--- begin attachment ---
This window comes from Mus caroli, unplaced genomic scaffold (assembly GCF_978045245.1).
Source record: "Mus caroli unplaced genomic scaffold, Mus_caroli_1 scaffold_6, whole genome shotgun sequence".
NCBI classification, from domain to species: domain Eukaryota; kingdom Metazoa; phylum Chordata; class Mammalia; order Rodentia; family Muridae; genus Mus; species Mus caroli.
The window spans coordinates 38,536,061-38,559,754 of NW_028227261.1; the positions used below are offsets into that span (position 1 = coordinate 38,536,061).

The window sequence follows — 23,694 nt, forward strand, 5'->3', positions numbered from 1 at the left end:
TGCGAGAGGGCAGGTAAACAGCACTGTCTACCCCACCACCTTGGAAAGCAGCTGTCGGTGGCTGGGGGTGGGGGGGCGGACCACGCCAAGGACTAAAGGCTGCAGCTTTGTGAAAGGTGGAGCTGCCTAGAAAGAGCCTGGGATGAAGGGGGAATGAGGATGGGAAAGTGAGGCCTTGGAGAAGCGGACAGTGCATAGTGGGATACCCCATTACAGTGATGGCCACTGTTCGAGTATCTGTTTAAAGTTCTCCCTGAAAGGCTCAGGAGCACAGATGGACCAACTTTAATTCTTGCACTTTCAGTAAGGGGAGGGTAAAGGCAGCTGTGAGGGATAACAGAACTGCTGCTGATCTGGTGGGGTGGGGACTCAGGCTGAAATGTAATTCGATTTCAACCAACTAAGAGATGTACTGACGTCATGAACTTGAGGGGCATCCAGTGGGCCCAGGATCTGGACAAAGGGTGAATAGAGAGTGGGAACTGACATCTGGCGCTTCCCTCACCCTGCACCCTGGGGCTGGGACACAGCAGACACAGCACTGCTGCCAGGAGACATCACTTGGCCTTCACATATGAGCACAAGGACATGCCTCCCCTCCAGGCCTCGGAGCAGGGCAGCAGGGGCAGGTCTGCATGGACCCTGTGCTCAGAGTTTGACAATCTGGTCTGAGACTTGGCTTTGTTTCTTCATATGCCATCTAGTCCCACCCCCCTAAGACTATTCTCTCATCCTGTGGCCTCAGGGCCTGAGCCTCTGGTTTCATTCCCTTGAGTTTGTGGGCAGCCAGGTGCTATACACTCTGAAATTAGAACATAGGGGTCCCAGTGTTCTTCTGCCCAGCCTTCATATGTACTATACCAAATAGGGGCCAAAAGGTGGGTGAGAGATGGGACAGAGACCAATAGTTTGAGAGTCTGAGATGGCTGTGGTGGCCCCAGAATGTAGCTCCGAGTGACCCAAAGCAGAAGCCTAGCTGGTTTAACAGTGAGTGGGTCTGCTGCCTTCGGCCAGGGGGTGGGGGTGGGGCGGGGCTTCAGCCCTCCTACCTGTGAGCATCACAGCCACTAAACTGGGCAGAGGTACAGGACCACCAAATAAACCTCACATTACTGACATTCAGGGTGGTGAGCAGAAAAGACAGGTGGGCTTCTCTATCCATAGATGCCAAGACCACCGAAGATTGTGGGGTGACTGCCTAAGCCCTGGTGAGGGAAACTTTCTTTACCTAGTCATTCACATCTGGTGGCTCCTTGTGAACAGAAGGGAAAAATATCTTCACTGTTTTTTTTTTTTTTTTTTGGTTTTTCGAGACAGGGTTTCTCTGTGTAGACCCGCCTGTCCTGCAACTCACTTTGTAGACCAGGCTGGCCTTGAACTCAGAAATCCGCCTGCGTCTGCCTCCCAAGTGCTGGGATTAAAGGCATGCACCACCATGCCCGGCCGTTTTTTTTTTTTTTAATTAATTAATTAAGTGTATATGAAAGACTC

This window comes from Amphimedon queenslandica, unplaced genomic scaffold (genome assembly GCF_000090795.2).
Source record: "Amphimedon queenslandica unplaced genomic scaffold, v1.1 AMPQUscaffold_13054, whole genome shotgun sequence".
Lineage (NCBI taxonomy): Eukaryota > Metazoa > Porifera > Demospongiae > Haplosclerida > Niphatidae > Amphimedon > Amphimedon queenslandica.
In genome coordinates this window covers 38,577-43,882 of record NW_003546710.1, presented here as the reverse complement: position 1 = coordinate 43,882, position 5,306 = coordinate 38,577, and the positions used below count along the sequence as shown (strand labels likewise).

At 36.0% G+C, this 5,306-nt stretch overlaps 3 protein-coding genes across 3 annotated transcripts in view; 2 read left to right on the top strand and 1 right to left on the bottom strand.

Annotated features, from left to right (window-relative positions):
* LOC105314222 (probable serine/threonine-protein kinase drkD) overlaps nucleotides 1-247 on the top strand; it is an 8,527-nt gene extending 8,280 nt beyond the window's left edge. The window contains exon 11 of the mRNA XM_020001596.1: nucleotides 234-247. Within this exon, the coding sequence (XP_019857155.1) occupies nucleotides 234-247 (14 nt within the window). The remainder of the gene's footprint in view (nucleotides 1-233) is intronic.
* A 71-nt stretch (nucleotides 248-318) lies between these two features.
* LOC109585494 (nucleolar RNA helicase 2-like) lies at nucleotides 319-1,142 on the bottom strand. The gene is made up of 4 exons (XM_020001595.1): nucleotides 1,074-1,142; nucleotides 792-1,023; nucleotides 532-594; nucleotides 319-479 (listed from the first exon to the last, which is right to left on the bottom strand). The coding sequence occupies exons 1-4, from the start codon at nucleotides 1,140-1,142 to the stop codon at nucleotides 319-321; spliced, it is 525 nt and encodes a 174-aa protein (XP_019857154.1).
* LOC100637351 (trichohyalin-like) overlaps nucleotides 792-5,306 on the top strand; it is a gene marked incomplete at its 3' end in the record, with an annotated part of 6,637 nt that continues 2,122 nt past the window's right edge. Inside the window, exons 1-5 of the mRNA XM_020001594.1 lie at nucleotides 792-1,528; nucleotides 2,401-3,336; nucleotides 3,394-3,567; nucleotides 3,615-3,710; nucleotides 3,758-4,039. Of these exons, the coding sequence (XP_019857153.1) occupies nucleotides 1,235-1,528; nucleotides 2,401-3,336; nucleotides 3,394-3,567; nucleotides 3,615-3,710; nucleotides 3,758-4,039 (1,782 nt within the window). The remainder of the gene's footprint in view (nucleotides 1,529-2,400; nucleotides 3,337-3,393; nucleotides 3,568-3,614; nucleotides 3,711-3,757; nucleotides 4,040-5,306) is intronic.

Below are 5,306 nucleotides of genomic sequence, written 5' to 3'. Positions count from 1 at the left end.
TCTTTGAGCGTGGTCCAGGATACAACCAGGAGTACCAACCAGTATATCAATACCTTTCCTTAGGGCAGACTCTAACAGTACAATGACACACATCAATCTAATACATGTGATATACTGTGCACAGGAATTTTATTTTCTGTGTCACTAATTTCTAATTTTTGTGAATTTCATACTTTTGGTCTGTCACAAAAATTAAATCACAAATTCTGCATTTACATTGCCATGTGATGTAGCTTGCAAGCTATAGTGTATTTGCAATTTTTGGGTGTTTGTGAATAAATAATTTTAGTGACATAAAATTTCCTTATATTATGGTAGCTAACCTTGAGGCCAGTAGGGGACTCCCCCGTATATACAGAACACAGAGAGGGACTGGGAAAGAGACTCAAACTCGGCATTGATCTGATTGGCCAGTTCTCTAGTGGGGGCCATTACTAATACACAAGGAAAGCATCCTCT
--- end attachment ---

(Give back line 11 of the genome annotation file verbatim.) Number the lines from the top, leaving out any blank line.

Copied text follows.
At 36.0% G+C, this 5,306-nt stretch overlaps 3 protein-coding genes across 3 annotated transcripts in view; 2 read left to right on the top strand and 1 right to left on the bottom strand.